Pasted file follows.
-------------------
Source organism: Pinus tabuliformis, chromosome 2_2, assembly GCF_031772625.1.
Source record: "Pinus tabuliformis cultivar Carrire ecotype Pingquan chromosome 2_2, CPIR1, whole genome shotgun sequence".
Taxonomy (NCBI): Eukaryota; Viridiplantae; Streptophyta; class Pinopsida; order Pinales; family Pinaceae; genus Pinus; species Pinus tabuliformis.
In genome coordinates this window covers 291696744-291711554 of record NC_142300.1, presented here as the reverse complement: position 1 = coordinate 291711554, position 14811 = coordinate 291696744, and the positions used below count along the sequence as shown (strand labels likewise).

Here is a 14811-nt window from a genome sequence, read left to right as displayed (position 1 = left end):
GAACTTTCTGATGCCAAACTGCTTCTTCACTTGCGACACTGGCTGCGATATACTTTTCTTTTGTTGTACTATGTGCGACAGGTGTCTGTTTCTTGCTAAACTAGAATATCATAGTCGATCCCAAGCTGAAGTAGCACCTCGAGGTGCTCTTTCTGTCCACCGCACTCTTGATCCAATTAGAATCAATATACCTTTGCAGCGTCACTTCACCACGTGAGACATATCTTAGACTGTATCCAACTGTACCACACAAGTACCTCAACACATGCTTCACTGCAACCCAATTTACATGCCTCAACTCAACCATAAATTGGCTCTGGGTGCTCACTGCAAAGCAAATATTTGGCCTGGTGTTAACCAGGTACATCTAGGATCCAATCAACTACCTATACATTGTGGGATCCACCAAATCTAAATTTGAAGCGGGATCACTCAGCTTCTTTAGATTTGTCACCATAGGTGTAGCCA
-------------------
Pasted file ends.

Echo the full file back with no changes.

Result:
Source organism: Pinus tabuliformis, chromosome 2_2, assembly GCF_031772625.1.
Source record: "Pinus tabuliformis cultivar Carrire ecotype Pingquan chromosome 2_2, CPIR1, whole genome shotgun sequence".
Taxonomy (NCBI): Eukaryota; Viridiplantae; Streptophyta; class Pinopsida; order Pinales; family Pinaceae; genus Pinus; species Pinus tabuliformis.
In genome coordinates this window covers 291696744-291711554 of record NC_142300.1, presented here as the reverse complement: position 1 = coordinate 291711554, position 14811 = coordinate 291696744, and the positions used below count along the sequence as shown (strand labels likewise).

Here is a 14811-nt window from a genome sequence, read left to right as displayed (position 1 = left end):
GAACTTTCTGATGCCAAACTGCTTCTTCACTTGCGACACTGGCTGCGATATACTTTTCTTTTGTTGTACTATGTGCGACAGGTGTCTGTTTCTTGCTAAACTAGAATATCATAGTCGATCCCAAGCTGAAGTAGCACCTCGAGGTGCTCTTTCTGTCCACCGCACTCTTGATCCAATTAGAATCAATATACCTTTGCAGCGTCACTTCACCACGTGAGACATATCTTAGACTGTATCCAACTGTACCACACAAGTACCTCAACACATGCTTCACTGCAACCCAATTTACATGCCTCAACTCAACCATAAATTGGCTCTGGGTGCTCACTGCAAAGCAAATATTTGGCCTGGTGTTAACCAGGTACATCTAGGATCCAATCAACTACCTATACATTGTGGGATCCACCAAATCTAAATTTGAAGCGGGATCACTCAGCTTCTTTAGATTTGTCACCATAGGTGTAGCCA